Why CH?

If you have looked at any Swiss websites, you may have noticed that their country abbreviation is “ch”. This is also the country code/abbreviation you see on cars, money and stamps.

What does the CH stand for?  Confederatio Helvetica. Just don’t ask me how to pronounce it.

Switzerland has four official languages (French, German, Italian and Romansh) that each have their own word for Switzerland.  To not favor any one language, the Swiss use the Latin term for Switzerland, Confederatio Helvetica.  Problem solved.

Who were the Helvetians?  They were a tribe that lived in Switzerland that were beaten by Julius Cesar in 58 B.C.   They lived (more or less) in the borders of modern day Switzerland.  This isn’t terribly surprising as modern day Switzerland follows natural geographic boundaries (the Rhine, the Rhone, the Alps and the Jura).





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This Little Piggy Went To Market

Twice a week, we have a market in our neighborhood.  When the Sweetest Girl in the World and my niece came to visit, we went.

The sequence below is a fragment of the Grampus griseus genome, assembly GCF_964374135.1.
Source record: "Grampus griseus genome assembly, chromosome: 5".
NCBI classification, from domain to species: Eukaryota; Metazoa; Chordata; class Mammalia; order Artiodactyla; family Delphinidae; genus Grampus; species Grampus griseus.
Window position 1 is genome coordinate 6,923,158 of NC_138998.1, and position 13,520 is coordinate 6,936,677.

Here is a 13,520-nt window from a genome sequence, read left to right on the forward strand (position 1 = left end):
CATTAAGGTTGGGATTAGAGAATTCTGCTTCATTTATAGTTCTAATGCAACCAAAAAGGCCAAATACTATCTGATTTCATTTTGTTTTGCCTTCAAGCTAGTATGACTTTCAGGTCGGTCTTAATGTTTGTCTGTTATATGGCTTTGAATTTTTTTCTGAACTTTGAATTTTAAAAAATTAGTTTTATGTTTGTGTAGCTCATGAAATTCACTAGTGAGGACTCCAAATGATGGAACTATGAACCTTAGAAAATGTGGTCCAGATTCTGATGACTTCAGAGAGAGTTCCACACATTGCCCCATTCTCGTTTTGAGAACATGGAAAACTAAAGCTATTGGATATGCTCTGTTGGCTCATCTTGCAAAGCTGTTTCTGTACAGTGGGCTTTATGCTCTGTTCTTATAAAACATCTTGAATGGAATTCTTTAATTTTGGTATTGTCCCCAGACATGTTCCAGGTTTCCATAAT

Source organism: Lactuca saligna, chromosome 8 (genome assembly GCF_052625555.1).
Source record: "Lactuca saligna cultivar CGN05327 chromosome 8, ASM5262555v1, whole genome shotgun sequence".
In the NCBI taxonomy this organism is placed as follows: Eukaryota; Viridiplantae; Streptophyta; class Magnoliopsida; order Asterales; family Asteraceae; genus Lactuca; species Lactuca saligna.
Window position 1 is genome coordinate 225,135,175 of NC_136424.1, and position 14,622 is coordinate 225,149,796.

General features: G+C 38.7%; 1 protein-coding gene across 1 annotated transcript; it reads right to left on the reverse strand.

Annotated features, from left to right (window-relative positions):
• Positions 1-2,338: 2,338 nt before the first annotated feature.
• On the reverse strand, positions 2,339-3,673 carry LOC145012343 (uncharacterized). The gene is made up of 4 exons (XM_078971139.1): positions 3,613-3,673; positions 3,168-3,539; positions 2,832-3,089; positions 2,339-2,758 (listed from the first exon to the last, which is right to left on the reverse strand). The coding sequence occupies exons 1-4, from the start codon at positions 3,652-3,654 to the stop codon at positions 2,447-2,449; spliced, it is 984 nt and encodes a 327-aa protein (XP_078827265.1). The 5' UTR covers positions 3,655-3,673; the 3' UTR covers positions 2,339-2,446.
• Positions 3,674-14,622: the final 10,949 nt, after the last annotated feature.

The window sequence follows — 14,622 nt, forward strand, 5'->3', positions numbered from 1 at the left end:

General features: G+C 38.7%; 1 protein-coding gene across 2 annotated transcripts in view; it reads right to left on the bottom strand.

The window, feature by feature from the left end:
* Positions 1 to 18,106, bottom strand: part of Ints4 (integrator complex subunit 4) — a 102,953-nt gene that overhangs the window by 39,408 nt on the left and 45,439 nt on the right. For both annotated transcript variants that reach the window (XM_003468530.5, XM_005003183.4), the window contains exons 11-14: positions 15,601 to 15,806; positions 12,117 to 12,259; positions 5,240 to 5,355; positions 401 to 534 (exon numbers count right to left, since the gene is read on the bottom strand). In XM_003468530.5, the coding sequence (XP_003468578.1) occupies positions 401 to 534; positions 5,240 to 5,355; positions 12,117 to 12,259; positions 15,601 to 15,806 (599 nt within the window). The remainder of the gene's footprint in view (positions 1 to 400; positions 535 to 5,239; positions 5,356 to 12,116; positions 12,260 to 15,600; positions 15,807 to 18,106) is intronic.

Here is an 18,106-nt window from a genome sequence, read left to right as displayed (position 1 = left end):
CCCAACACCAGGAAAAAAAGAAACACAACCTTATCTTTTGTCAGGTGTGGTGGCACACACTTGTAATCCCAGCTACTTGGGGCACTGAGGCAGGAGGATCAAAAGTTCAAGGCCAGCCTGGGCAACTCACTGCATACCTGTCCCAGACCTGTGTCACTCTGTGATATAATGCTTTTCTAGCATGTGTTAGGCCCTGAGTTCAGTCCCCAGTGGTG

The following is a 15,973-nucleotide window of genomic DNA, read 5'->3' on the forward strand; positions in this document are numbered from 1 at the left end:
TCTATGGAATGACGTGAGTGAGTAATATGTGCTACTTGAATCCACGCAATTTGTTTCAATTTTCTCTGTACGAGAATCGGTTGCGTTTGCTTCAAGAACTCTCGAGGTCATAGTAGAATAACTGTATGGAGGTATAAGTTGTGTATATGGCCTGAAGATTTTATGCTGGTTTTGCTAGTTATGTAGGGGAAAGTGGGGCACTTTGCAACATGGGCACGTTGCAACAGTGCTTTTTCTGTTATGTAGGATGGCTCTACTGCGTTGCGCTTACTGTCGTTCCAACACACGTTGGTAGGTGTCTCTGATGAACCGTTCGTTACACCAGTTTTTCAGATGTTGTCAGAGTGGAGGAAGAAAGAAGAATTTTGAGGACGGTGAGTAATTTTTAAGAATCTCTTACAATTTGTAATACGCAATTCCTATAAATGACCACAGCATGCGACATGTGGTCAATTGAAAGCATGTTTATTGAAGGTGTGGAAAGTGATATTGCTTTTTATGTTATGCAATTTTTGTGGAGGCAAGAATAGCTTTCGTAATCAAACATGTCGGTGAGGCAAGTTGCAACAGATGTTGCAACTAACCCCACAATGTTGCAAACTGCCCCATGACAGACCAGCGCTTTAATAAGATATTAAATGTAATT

They have wide variety of fruits and vegetables, many of which are locally grown.   Somehow, I doubt these Pineapples are locally grown.
I absolutely had to buy my niece a chocolate croissant.  It’s hard to say no to someone so cute.
I could easily do some major damage to this cheese vendor’s cart and my pocketbook if I let myself go.  Check out the variety.  Most of them are from Switzerland, Italy or the nearby Savoy region of France.  We used goat cheese when we made crepes.  Mmmmmm…
We spent a relaxing morning wandering around the market, oohing and aahing over the wonderful food.

Wild truffles!  I wish that I were rich enough to afford and a good enough cook to get the truffles.
Dried fruits, nuts, olives, beans, peppers, spices, vegetables, many types of mushrooms….
Check out all the different types of greens above.  There were more, but I couldn’t fit them all in the shot.  She bought some homemade soaps as souvenirs.
The first time we went to this market, I had major sticker shock.  A rotisserie chicken, which would be between $5-10 at home was 20 CHF ($22-25 depending on the exchange rate).